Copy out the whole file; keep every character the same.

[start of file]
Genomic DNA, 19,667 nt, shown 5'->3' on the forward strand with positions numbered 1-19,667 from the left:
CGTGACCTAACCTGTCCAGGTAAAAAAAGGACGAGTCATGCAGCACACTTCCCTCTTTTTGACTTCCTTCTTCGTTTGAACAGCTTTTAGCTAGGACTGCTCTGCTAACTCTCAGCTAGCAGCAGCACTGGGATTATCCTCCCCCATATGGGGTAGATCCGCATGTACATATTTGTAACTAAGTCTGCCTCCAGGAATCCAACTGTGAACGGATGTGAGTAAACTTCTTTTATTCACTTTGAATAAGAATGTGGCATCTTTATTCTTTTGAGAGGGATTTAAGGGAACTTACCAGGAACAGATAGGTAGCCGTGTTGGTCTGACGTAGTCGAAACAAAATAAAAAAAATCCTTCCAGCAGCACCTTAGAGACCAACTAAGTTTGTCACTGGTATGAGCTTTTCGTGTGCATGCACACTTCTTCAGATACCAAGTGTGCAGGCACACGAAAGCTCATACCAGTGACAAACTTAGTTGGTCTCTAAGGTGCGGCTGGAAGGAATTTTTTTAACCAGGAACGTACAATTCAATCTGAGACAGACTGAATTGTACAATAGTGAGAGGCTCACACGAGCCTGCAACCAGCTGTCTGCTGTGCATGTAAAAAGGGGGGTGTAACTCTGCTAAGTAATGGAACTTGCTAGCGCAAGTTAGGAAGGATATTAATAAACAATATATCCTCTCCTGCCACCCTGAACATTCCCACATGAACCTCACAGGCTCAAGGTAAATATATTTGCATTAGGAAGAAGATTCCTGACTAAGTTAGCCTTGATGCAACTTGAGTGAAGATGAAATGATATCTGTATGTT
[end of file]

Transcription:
Genomic DNA, 19,667 nt, shown 5'->3' on the forward strand with positions numbered 1-19,667 from the left:
CGTGACCTAACCTGTCCAGGTAAAAAAAGGACGAGTCATGCAGCACACTTCCCTCTTTTTGACTTCCTTCTTCGTTTGAACAGCTTTTAGCTAGGACTGCTCTGCTAACTCTCAGCTAGCAGCAGCACTGGGATTATCCTCCCCCATATGGGGTAGATCCGCATGTACATATTTGTAACTAAGTCTGCCTCCAGGAATCCAACTGTGAACGGATGTGAGTAAACTTCTTTTATTCACTTTGAATAAGAATGTGGCATCTTTATTCTTTTGAGAGGGATTTAAGGGAACTTACCAGGAACAGATAGGTAGCCGTGTTGGTCTGACGTAGTCGAAACAAAATAAAAAAAATCCTTCCAGCAGCACCTTAGAGACCAACTAAGTTTGTCACTGGTATGAGCTTTTCGTGTGCATGCACACTTCTTCAGATACCAAGTGTGCAGGCACACGAAAGCTCATACCAGTGACAAACTTAGTTGGTCTCTAAGGTGCGGCTGGAAGGAATTTTTTTAACCAGGAACGTACAATTCAATCTGAGACAGACTGAATTGTACAATAGTGAGAGGCTCACACGAGCCTGCAACCAGCTGTCTGCTGTGCATGTAAAAAGGGGGGTGTAACTCTGCTAAGTAATGGAACTTGCTAGCGCAAGTTAGGAAGGATATTAATAAACAATATATCCTCTCCTGCCACCCTGAACATTCCCACATGAACCTCACAGGCTCAAGGTAAATATATTTGCATTAGGAAGAAGATTCCTGACTAAGTTAGCCTTGATGCAACTTGAGTGAAGATGAAATGATATCTGTATGTT